Jonathan Zimmerman teaches history and education at New York University. He is the author of “Too Hot to Handle: A Global History of Sex Education,” which was published in March by Princeton University Press.
Boy meets girl at a party. Boy and girl get drunk. Boy asks girl to go back to his room. Boy and girl kiss. Boy wants to go further. Girl hesitates; she isn’t sure. Boy takes out a condom. Girl opens it.
So did both parties consent to sex?
That’s the question du jour on our college campuses. And on many of them, the answer would almost surely be “no.” At least 800 institutions have established some kind of “affirmative consent” policy, whereby both partners must give clear and unambiguous consent to every sexual act. Simply engaging in sex doesn’t signify that you have consented to it; you have to agree directly and explicitly to anything that you do. And two states, California and New York, have written that standard into law.
But I’ve got a different question, one which you don’t hear nearly as often: If boy and girl don’t really know each other, how could they know what each other really wants?
That’s a question about intimacy, not just about consent. And the discussion about emotional connection and communication is mostly missing from the endless role-plays, workshops and online courses that we foist upon our students when they get to college. In fact, it’s the great contradiction at the heart of our college sex wars.
University administrators take it for granted that a certain amount of sex will be “casual,” that is, devoid of intimate emotion or connection. But our rules now require the sharing of feelings, even in an encounter that is by definition divorced from them. We simply assume that virtual strangers will be having sex. But we urge them — or, even legally enjoin them — to communicate openly and explicitly about it.
Good luck with that. We might succeed in cajoling more students into some kind of verbal consent. But that’s a script, a bedroom contract between sexual vendors. Yes, it will make the whole transaction legal. But consensual? Really? If you met somebody an hour ago, how can you tell what they want? And since you know so little about them, aren’t you more likely to do something that they don’t want, no matter what kind of “consent” they have given?
I’d like to suggest a modest addition to our campaigns against sexual assault on campus: Instead of simply pleading with students to ask for explicit consent when having sex, we should be asking them why they are having sex in the first place.
I think that we’ll find the answers are often troubling. In several recent studies, college women have told researchers that they dislike the hookup culture. But they engage in it anyway. “It’s just something that I feel like as a college student you’re supposed to do,” one woman told journalist Donna Freitas, who surveyed 2,500 college students about sex.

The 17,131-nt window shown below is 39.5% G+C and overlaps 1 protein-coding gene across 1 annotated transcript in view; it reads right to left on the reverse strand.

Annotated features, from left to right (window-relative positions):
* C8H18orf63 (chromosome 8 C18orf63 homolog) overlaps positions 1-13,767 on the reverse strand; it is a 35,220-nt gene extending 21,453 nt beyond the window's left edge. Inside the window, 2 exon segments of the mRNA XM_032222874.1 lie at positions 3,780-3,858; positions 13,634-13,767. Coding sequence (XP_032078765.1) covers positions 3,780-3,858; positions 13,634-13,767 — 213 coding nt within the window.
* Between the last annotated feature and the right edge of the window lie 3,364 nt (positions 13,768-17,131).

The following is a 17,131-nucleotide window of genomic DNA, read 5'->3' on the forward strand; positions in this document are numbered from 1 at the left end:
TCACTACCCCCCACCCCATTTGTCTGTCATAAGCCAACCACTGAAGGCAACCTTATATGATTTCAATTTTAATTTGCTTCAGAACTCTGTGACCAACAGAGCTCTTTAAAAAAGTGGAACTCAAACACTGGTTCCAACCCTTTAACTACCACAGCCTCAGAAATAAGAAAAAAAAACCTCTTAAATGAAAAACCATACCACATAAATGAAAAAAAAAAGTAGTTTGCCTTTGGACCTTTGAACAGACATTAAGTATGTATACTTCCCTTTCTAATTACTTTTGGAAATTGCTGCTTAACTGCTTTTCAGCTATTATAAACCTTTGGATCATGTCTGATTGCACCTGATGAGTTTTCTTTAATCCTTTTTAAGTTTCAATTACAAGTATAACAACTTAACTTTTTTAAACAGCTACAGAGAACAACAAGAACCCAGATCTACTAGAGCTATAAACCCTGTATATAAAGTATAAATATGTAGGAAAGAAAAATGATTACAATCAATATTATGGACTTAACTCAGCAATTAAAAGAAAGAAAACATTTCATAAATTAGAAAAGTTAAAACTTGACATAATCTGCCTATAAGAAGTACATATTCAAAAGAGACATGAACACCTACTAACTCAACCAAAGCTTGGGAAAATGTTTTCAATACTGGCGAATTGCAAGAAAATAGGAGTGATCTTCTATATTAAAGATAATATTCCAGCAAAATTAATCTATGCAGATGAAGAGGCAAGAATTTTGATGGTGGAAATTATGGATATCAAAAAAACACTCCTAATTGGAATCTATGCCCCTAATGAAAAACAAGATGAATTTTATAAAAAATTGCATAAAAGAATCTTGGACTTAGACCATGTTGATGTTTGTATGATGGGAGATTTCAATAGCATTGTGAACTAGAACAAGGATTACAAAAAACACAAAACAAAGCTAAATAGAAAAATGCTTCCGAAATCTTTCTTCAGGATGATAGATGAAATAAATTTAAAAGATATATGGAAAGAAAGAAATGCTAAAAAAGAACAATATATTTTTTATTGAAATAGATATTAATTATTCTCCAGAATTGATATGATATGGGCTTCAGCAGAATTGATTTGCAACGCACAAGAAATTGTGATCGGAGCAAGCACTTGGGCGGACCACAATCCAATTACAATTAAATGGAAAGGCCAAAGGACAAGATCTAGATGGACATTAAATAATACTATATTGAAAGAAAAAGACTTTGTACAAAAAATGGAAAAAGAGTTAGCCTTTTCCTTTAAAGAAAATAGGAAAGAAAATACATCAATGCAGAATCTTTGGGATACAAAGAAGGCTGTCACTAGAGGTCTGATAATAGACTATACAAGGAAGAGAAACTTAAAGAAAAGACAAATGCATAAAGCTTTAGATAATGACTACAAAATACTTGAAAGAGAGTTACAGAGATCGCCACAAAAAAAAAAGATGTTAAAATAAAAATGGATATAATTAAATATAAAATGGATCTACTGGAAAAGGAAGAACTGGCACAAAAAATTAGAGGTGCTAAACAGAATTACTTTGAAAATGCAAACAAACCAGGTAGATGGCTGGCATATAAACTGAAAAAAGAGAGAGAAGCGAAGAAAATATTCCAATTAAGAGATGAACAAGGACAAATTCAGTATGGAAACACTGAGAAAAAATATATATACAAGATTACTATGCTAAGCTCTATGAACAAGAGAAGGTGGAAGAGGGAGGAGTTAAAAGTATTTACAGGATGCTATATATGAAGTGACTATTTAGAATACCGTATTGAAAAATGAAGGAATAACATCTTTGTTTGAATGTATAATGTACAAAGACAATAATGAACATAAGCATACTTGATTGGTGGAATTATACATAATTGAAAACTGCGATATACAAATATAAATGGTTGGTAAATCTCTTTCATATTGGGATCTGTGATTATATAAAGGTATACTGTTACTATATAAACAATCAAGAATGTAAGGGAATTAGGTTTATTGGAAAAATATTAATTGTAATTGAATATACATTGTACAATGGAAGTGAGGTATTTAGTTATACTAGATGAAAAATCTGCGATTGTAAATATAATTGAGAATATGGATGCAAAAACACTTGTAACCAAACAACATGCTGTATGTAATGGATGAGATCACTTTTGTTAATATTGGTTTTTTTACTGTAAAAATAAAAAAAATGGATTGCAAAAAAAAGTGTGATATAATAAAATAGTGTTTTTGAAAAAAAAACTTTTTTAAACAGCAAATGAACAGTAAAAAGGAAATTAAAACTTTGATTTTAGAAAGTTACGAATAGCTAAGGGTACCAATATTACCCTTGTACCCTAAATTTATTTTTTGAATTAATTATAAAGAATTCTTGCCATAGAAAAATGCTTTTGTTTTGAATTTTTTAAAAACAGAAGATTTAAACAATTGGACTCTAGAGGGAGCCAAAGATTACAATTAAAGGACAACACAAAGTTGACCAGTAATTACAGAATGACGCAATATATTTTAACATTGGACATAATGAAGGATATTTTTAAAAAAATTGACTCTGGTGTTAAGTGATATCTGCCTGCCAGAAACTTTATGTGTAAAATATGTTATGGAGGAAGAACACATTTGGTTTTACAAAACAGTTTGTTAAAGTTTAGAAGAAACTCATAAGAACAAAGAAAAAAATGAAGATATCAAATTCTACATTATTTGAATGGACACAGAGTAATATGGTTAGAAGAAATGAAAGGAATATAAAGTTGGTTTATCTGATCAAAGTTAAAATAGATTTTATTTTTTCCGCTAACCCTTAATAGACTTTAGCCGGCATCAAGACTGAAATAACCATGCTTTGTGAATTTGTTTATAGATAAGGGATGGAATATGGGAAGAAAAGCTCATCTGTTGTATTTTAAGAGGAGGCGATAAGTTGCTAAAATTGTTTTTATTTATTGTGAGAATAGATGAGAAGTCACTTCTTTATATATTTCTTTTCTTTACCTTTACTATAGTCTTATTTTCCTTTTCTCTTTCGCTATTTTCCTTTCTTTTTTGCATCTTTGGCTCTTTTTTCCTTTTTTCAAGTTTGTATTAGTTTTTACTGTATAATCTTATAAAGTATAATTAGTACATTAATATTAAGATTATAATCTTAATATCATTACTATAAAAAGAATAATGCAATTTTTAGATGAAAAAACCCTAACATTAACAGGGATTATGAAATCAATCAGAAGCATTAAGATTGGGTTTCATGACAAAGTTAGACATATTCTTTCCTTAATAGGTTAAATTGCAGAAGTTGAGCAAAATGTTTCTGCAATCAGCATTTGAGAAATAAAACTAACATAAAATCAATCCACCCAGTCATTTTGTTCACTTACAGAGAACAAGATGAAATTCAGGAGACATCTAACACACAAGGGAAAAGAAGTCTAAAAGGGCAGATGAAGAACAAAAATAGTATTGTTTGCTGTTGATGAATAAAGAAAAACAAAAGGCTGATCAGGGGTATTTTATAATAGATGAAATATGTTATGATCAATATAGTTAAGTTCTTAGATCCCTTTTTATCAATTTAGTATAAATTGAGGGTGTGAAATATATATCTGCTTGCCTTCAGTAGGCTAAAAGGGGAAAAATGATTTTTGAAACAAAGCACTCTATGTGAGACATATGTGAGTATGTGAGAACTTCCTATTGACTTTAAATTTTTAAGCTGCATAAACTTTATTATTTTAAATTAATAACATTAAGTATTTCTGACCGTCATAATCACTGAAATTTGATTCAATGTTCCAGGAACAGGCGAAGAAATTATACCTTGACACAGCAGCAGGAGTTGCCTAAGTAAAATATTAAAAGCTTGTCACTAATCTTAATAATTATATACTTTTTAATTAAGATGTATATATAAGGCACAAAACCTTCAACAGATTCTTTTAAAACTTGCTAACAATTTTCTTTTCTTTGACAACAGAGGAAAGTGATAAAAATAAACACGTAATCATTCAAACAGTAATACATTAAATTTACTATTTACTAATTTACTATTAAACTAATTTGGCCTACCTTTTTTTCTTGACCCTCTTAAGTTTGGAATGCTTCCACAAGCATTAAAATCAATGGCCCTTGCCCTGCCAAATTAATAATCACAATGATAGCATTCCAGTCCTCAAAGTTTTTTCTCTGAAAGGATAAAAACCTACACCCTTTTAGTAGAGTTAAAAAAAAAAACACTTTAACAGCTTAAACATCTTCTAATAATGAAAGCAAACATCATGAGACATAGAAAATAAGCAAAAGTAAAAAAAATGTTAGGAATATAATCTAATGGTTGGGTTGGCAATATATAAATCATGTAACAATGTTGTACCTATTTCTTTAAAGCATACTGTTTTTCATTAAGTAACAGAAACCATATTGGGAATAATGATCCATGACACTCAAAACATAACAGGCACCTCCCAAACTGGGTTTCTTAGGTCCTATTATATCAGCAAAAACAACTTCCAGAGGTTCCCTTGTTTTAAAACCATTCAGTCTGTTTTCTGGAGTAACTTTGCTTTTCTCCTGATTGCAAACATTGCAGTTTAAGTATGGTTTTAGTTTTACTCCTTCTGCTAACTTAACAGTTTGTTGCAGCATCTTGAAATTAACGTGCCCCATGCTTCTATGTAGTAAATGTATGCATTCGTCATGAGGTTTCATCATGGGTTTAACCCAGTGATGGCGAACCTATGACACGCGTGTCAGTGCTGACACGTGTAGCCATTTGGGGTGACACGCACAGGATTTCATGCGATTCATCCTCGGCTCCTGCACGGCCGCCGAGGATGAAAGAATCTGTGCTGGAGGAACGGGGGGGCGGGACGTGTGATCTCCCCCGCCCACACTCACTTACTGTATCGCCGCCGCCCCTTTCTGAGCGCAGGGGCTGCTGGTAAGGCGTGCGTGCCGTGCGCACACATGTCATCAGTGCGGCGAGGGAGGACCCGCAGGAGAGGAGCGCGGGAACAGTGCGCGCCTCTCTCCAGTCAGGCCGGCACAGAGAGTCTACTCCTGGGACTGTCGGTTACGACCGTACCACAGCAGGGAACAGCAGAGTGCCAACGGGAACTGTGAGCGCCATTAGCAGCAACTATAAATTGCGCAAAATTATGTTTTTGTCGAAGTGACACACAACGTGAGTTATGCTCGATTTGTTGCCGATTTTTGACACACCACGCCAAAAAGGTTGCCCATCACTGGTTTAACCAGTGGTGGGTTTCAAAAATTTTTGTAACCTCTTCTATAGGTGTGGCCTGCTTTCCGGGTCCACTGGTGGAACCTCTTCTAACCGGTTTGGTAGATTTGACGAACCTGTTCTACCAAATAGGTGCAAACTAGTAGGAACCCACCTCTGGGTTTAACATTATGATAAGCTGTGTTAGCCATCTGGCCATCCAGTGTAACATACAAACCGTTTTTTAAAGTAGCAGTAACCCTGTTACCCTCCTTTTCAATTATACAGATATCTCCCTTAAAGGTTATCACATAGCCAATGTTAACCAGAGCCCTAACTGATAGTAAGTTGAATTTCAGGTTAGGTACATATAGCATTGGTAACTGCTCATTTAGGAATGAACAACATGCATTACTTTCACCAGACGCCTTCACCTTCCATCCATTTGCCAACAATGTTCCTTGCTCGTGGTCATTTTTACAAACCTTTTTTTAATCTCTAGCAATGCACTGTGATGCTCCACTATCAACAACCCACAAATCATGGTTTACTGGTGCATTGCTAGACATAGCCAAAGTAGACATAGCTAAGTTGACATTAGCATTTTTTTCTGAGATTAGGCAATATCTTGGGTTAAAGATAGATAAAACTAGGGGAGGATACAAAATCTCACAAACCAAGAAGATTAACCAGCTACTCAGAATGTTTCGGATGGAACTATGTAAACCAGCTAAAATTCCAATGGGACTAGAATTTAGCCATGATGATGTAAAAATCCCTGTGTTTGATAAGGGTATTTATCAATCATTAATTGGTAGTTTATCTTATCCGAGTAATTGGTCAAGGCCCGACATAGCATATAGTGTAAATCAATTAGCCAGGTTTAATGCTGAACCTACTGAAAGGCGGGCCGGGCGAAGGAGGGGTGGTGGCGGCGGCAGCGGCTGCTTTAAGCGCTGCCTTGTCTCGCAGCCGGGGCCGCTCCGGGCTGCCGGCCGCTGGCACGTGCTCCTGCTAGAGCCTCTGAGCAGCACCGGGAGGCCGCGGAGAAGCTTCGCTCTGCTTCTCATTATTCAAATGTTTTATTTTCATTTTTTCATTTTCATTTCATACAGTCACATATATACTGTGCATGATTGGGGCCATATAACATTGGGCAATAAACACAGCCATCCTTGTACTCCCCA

Many women also think it’s the only way to get what they really want: a romantic relationship with a man. But they often find that men don’t share that goal. “They’re in college, they don’t want a girlfriend,” a female student told La Salle University sociologist Kathleen Bogle, describing men on her campus. “They basically just want to get (sex).”
They’re succeeding, too. “No real commitment, no real feelings involved, this is like a guy’s paradise,” a male student told Bogle. “I mean, this is what guys have been wanting for many, many years. And women have always resisted, but now they are going along with it.”
Despite new regulations meant to ensure that these women have given their verbal consent during sexual encounters, these women still feel pressured into activities they would prefer to avoid. And not just at the individual level, where one party does something the other doesn’t want, but on a cultural level, where there is widespread pressure on women to conform to a sexual ideal that they don’t share.
So what should our colleges do about it? Right now, they’re doing all they can to avoid getting sued by assault victims or investigated by the federal government. They are embracing the new affirmative consent guidelines because they might give them legal protection by providing a clearer set of rules for sexual encounters.
But if we want to protect our students, not just their colleges, we will have to begin a deeper dialogue about the meaning of sex itself. Who wants to have sex, and why? And who really benefits from a “friends-with-benefits” system? When we separate physical intimacy from the emotional kind, we provide a fertile soil for sexual miscommunication and, yes, sexual coercion. For the past several years, we’ve tried to be casual about sex but serious about consent. And it’s not working.
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